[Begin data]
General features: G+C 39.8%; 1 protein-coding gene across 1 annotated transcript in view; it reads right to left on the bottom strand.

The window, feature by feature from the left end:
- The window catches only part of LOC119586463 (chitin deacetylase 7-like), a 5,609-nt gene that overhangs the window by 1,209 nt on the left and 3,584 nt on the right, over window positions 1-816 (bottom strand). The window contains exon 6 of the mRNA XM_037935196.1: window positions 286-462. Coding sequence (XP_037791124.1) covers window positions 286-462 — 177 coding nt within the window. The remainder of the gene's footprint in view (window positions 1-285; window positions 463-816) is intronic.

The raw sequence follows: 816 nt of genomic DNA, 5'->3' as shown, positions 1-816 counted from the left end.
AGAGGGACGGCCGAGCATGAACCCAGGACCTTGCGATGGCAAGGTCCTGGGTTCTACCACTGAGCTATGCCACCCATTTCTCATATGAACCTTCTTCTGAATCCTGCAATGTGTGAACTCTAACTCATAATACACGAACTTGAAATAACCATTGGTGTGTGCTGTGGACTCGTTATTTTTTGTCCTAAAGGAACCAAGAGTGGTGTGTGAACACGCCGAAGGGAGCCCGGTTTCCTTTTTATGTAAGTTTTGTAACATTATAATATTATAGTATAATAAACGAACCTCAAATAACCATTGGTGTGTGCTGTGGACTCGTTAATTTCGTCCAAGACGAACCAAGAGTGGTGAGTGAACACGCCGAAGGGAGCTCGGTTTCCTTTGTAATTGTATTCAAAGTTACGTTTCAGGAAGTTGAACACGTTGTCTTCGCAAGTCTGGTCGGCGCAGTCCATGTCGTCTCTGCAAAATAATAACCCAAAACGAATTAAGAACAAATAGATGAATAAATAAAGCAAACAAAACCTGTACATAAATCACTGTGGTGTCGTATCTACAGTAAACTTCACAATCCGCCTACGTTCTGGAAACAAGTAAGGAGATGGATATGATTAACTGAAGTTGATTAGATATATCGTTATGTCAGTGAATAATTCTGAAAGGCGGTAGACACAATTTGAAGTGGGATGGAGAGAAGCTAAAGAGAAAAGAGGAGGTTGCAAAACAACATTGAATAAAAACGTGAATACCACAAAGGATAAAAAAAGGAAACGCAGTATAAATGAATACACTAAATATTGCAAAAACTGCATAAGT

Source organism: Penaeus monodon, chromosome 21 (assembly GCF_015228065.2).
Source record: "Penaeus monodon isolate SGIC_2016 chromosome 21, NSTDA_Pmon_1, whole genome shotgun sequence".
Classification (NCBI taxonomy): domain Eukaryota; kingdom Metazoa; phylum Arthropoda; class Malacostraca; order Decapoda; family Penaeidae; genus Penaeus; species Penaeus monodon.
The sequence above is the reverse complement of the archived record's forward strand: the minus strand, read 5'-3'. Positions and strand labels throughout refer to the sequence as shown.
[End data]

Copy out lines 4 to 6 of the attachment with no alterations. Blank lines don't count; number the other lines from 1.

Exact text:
The raw sequence follows: 816 nt of genomic DNA, 5'->3' as shown, positions 1-816 counted from the left end.
AGAGGGACGGCCGAGCATGAACCCAGGACCTTGCGATGGCAAGGTCCTGGGTTCTACCACTGAGCTATGCCACCCATTTCTCATATGAACCTTCTTCTGAATCCTGCAATGTGTGAACTCTAACTCATAATACACGAACTTGAAATAACCATTGGTGTGTGCTGTGGACTCGTTATTTTTTGTCCTAAAGGAACCAAGAGTGGTGTGTGAACACGCCGAAGGGAGCCCGGTTTCCTTTTTATGTAAGTTTTGTAACATTATAATATTATAGTATAATAAACGAACCTCAAATAACCATTGGTGTGTGCTGTGGACTCGTTAATTTCGTCCAAGACGAACCAAGAGTGGTGAGTGAACACGCCGAAGGGAGCTCGGTTTCCTTTGTAATTGTATTCAAAGTTACGTTTCAGGAAGTTGAACACGTTGTCTTCGCAAGTCTGGTCGGCGCAGTCCATGTCGTCTCTGCAAAATAATAACCCAAAACGAATTAAGAACAAATAGATGAATAAATAAAGCAAACAAAACCTGTACATAAATCACTGTGGTGTCGTATCTACAGTAAACTTCACAATCCGCCTACGTTCTGGAAACAAGTAAGGAGATGGATATGATTAACTGAAGTTGATTAGATATATCGTTATGTCAGTGAATAATTCTGAAAGGCGGTAGACACAATTTGAAGTGGGATGGAGAGAAGCTAAAGAGAAAAGAGGAGGTTGCAAAACAACATTGAATAAAAACGTGAATACCACAAAGGATAAAAAAAGGAAACGCAGTATAAATGAATACACTAAATATTGCAAAAACTGCATAAGT

Source organism: Penaeus monodon, chromosome 21 (assembly GCF_015228065.2).